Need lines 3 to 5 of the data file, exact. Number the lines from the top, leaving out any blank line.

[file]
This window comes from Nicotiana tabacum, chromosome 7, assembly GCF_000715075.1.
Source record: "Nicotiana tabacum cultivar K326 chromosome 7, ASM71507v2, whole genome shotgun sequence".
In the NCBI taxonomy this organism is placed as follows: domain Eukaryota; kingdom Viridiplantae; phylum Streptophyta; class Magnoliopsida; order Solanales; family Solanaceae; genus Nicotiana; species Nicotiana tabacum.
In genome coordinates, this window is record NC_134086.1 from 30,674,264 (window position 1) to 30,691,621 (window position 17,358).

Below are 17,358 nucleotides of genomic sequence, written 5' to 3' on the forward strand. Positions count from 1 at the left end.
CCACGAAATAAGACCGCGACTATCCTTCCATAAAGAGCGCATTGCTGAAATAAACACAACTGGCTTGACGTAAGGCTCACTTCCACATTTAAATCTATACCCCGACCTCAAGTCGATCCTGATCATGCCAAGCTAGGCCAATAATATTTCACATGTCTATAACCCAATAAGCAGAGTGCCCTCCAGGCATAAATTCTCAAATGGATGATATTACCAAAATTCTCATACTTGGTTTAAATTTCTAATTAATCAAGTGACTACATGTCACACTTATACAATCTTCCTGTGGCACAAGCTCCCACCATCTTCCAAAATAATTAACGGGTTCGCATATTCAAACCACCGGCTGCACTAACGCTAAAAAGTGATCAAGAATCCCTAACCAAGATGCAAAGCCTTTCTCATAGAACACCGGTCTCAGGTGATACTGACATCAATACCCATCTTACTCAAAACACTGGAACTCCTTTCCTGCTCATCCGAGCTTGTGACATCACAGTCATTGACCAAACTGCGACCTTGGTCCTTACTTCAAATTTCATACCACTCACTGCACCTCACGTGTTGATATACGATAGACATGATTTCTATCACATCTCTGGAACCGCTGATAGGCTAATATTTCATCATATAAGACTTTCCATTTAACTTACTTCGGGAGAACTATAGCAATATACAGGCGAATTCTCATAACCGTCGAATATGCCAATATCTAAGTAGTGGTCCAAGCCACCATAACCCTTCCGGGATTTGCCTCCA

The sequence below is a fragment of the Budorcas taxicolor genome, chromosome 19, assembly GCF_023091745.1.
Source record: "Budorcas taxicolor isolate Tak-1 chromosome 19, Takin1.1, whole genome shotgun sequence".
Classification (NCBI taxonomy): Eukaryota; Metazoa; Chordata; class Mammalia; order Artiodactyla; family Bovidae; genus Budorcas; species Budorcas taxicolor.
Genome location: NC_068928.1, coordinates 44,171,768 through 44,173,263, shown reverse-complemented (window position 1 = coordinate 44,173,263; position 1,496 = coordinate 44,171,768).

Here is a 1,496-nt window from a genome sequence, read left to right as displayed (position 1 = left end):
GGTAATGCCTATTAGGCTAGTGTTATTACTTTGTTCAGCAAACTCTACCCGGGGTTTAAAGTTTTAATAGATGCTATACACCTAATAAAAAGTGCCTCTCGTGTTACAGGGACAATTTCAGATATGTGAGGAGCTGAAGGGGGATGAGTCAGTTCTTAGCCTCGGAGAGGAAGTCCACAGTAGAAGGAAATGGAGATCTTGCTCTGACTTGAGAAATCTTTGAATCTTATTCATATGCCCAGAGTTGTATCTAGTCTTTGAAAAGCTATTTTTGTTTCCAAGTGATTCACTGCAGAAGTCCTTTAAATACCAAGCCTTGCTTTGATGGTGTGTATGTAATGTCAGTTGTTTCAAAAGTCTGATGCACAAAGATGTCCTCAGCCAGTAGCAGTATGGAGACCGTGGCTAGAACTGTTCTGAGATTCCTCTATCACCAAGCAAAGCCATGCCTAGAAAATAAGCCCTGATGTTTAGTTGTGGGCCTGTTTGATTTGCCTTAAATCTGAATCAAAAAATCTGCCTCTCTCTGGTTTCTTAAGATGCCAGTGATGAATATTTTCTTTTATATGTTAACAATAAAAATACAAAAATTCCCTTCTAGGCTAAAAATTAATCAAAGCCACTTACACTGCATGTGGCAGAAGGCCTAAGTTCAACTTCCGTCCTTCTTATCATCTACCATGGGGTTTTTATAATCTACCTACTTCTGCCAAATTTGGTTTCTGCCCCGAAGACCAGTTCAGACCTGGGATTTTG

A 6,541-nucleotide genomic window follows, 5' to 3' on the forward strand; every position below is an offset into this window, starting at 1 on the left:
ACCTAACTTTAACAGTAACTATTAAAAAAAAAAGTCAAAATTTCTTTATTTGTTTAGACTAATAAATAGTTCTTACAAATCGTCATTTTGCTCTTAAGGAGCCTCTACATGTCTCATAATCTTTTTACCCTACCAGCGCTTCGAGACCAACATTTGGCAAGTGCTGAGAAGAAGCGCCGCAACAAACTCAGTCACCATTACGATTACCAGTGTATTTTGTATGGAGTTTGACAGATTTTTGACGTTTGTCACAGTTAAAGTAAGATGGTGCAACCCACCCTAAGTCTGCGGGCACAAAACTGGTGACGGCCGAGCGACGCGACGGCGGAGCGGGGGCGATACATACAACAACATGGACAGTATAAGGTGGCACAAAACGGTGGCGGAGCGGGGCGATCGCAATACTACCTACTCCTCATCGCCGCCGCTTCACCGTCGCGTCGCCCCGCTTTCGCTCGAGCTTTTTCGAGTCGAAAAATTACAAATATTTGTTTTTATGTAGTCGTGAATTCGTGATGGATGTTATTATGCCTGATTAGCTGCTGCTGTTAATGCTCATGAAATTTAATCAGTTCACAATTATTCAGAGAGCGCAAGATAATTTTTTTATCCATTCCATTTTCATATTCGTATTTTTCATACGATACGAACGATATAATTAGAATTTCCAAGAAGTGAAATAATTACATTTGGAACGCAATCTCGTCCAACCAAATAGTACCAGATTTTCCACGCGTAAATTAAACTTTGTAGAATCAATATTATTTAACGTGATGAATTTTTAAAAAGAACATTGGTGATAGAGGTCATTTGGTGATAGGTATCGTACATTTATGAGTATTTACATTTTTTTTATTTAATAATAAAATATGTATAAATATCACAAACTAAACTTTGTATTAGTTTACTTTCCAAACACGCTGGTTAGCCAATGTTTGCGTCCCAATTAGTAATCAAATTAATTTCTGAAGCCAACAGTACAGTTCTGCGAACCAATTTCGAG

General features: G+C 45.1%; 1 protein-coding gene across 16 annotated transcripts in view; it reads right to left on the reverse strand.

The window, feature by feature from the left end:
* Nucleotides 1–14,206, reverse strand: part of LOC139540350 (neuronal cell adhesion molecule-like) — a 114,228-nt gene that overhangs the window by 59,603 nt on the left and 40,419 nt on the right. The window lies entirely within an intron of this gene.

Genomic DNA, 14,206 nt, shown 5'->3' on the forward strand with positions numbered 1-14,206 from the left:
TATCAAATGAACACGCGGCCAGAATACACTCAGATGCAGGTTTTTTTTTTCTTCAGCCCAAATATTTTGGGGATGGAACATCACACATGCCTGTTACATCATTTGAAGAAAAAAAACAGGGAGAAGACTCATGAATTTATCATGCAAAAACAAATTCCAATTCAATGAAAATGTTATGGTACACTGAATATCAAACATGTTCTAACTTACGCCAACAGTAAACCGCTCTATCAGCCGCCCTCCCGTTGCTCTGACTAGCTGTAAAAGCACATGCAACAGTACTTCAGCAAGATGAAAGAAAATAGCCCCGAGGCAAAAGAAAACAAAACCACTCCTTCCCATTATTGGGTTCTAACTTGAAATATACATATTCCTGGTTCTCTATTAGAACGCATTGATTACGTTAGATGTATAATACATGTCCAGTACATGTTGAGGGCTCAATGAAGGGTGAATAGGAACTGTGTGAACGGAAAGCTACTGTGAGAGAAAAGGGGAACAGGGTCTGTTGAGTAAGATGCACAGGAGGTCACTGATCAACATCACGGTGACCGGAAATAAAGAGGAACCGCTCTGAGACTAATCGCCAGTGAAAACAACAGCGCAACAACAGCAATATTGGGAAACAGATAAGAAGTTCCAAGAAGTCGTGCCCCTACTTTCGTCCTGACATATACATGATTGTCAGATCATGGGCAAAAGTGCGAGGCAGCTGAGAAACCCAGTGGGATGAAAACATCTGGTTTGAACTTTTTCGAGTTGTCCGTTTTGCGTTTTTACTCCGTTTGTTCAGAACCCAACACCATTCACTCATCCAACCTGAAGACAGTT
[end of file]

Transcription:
In the NCBI taxonomy this organism is placed as follows: domain Eukaryota; kingdom Viridiplantae; phylum Streptophyta; class Magnoliopsida; order Solanales; family Solanaceae; genus Nicotiana; species Nicotiana tabacum.
In genome coordinates, this window is record NC_134086.1 from 30,674,264 (window position 1) to 30,691,621 (window position 17,358).

Below are 17,358 nucleotides of genomic sequence, written 5' to 3' on the forward strand. Positions count from 1 at the left end.